A CCA is an authorisation for criminal conduct in the course of, or otherwise in connection with, the conduct of a CHIS. A CCA may only be granted if a ‘designated person’ believes that the authorisation is necessary:

  1. in the interests of national security,
  2. for the purpose of preventing or detecting crime or public disorder,
  3. or in the interests of the economic well-being of the UK.

The designated person must also be satisfied that the authorised conduct is proportionate to what is sought to be achieved by the conduct. That assessment of proportionality must consider whether the same result could be achieved without engaging in criminal conduct.

Importantly, for the concerns raised by human rights groups and others, the proportionality assessment must also take into account other matters so far as they are relevant. This includes, as per the proposed s.29B(7) of RIPA, the Human Rights Act 1998 (HRA). That the right to life and the right not to be tortured are absolute rights under the HRA, taking into account those ‘other matters’ would likely remove the possibility that a CHIS would be licenced to kill.

In terms of additional safeguards, all investigatory powers are overseen by the independent Investigatory Powers Commissioner who monitors the use of these powers through inspections and publishes an annual report on their use. Further, the IPT will continue to have jurisdiction to investigate and determine complaints against public authorities’ use of this power.

Is there a limit to who can authorise a CHIS and a CCA?

Under the amended s.30 of RIPA, a CCA may only be authorised by a designated person, that is a person holding such office, rank or position with a relevant public authority as set out in the amended Schedule 1 to RIPA. These authorities include the NCA, SFO, MOJ, any police force and any of the intelligence services. Importantly, whilst certain authorities may authorise a CHIS, that does not mean that they may authorise a CCA. Examples of these authorities include the Charity Commission and local authorities generally, which will not have the power to authorise a CCA.

What next?

So, is any undercover activity, even if authorised, lawful for all purposes? The answer is no. The proposed amendments to s.29 of RIPA make it clear that any crime committed by a CHIS unless authorised by a CCA will be unauthorised, and therefore unlawful. Whilst it is true that the Bill authorises as lawful for all purposes activity which would otherwise be unlawful, it only does so insofar as it is necessary and proportionate, and certainly stops short of the horror show, feared by some, of state sanctioned torture and killing. However, whether the Bill is amended to make these points explicit remains to be seen.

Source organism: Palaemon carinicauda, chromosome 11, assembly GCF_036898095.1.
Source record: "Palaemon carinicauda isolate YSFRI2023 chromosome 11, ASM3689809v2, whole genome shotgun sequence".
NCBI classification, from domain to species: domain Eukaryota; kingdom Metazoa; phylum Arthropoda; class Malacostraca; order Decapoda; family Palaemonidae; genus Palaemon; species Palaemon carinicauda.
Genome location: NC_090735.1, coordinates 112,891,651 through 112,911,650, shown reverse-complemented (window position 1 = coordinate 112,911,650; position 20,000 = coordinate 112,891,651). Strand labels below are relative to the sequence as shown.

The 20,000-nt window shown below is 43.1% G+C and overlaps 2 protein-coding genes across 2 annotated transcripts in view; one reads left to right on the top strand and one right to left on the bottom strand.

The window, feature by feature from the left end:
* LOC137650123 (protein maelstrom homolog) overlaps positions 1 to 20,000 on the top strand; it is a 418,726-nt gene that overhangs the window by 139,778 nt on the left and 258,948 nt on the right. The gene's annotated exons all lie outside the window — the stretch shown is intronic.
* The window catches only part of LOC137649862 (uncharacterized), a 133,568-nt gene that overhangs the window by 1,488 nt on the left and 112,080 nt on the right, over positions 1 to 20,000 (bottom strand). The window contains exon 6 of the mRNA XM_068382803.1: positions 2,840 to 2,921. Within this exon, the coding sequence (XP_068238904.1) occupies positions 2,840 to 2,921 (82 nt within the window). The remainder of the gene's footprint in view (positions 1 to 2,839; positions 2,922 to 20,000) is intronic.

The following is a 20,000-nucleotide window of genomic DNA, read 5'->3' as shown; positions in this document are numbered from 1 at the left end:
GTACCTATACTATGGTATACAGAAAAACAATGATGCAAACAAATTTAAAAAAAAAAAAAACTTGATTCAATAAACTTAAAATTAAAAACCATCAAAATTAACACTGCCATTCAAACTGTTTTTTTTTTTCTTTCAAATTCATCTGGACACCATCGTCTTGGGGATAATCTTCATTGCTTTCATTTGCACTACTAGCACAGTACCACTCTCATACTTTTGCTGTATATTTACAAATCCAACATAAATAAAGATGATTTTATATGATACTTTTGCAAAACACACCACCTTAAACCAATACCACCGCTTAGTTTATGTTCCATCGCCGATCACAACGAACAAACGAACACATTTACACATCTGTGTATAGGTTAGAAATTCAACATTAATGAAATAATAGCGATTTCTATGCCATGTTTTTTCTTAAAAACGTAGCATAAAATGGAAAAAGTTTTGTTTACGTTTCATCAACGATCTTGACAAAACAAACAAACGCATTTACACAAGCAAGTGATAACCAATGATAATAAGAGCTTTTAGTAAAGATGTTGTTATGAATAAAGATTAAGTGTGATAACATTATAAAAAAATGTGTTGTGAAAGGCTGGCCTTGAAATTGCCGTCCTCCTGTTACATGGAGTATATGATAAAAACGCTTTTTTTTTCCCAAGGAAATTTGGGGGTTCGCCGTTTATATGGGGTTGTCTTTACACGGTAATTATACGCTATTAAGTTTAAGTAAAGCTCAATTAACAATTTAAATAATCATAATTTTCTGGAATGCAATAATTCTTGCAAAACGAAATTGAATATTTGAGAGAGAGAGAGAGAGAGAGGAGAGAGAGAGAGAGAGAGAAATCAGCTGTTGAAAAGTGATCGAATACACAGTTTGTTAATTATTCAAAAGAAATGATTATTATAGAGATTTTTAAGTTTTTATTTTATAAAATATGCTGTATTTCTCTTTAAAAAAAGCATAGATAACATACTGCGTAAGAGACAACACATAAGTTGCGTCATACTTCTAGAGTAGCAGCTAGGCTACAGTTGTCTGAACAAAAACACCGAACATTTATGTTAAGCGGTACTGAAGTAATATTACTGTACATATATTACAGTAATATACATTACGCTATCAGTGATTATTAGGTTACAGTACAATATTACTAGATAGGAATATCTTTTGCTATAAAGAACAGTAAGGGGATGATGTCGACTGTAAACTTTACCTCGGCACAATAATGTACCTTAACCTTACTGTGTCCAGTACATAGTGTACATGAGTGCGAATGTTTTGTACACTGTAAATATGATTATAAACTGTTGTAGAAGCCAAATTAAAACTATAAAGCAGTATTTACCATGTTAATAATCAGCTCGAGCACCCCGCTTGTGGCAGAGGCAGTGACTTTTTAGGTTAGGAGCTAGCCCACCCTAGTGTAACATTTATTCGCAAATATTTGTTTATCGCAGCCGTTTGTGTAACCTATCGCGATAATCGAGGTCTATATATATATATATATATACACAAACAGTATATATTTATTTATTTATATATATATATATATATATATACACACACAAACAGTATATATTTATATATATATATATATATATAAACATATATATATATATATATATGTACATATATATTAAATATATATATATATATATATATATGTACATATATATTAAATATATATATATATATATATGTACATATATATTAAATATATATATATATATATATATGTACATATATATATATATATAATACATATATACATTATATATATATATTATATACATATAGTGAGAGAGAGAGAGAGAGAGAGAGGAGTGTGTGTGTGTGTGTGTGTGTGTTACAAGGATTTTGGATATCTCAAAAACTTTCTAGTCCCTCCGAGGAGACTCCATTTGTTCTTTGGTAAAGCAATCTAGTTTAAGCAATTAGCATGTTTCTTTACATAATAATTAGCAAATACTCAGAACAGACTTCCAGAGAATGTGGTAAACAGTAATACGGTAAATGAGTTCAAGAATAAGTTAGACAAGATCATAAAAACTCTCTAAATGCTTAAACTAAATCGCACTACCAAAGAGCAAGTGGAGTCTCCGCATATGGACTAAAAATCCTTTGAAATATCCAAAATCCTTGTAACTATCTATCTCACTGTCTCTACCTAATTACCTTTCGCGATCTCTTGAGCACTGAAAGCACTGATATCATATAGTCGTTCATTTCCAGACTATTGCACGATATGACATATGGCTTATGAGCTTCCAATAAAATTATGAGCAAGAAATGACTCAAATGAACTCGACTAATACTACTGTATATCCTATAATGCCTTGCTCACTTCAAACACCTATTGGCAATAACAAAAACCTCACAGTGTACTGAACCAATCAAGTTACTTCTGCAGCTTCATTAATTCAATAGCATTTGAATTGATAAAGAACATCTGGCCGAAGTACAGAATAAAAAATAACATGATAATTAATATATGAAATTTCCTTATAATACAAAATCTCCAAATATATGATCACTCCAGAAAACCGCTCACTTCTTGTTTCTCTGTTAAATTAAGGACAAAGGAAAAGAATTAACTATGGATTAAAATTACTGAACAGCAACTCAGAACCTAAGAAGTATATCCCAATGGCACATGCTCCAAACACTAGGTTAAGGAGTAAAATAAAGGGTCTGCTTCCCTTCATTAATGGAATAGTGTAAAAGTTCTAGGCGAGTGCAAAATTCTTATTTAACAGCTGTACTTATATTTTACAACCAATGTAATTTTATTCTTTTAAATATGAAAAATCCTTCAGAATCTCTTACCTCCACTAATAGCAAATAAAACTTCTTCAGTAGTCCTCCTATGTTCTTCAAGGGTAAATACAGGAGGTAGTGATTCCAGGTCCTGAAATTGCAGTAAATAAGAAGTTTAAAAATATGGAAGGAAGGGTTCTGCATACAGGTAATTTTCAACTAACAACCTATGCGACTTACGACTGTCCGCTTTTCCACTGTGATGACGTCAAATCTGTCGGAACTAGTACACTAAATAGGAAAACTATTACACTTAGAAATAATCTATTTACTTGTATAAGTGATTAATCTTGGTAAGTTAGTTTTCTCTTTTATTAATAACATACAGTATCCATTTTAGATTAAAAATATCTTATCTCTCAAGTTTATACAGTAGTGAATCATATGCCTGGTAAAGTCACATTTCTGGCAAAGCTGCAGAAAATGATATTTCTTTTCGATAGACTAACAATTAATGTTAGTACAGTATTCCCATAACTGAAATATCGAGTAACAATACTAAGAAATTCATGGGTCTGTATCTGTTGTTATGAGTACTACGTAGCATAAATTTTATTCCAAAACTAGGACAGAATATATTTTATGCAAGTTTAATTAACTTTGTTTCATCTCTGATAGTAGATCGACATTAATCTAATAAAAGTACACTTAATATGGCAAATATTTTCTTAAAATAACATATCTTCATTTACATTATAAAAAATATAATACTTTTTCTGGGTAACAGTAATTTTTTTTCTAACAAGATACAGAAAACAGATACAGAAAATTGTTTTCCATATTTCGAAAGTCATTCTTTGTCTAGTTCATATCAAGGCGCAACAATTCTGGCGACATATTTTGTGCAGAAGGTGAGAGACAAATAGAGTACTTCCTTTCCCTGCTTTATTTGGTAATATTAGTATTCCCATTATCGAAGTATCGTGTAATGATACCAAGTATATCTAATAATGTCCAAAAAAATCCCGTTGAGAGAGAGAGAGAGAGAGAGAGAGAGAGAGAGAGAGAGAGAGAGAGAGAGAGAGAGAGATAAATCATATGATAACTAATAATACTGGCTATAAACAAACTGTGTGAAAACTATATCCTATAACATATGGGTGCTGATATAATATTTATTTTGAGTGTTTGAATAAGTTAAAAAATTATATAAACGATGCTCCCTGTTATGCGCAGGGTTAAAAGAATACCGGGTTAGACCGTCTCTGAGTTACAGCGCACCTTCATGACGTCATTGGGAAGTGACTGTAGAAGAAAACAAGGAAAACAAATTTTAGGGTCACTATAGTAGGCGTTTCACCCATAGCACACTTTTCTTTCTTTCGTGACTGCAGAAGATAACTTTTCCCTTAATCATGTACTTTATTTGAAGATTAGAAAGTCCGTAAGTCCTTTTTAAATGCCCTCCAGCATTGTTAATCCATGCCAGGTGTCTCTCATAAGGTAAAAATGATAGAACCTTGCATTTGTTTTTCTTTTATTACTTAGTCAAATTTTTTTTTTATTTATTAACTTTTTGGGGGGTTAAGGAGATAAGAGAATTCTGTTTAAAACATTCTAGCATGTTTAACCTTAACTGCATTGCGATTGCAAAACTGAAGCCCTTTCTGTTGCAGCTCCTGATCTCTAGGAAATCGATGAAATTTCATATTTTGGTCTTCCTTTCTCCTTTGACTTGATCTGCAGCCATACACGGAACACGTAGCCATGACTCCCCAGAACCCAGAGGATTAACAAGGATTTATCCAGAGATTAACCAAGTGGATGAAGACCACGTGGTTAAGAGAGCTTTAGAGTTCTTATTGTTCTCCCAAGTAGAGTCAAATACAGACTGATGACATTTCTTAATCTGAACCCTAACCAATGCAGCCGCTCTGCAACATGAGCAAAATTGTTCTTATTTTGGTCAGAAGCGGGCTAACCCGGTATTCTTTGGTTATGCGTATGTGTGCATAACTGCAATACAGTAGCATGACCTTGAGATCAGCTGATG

Andrew Watson

[1]   The Bill

[2]   UK Parliament Website

[3]   Amnesty International press release

[4]   UK Government Factsheet to the Bill

[5]   Privacy International and others v Secretory of State for Foreign and Commonwealth Affairs and others [2019]      UKIPTrib IPT_17_186_CH – presently subject to appeal

[6]   Redacted Security Service Guidelines 2011

[7]   See paragraph 125 of the Privacy International judgment

[8]   See section 26(8) of RIPA for full wording

[9]   Regulation of Investigatory Powers (Covert Human Intelligence Sources: Relevant Sources) Order 2013

[10] Relevant sources have enhanced authorisation arrangements. For example, the person who authorises a    relevant source, for example an undercover police officer, must notify a Judicial Commissioner as per Art.4 Relevant Sources Order 2013. Notwithstanding these arrangements, all CHISs (and by definition all relevant sources) must abide by the CHIS Code of Practice August 2018. For further information, see the College of Policing’s Authorised Undercover Professional Practice October 2020

[11]   UK Government Factsheet to the Bill

[12]   RIPA authorisations are for narrow defined purposes, e.g. the obtaining and disclosure of information derived  from a personal or other relationship.

[13]   Proposed section 26(1)(d) RIPA

[14]   Proposed section 26(8A) RIPA

Andrew Watson is a legal assistant with experience in many aspects of financial crime and regulatory law. He has recently been involved in several cases involving the CPS, FCA, SFO and HMRC and has particular experience in the Account Freezing/Forfeiture Order regime under POCA 2002. He also has experience in data protection law, cybercrime, and the law governing investigatory powers.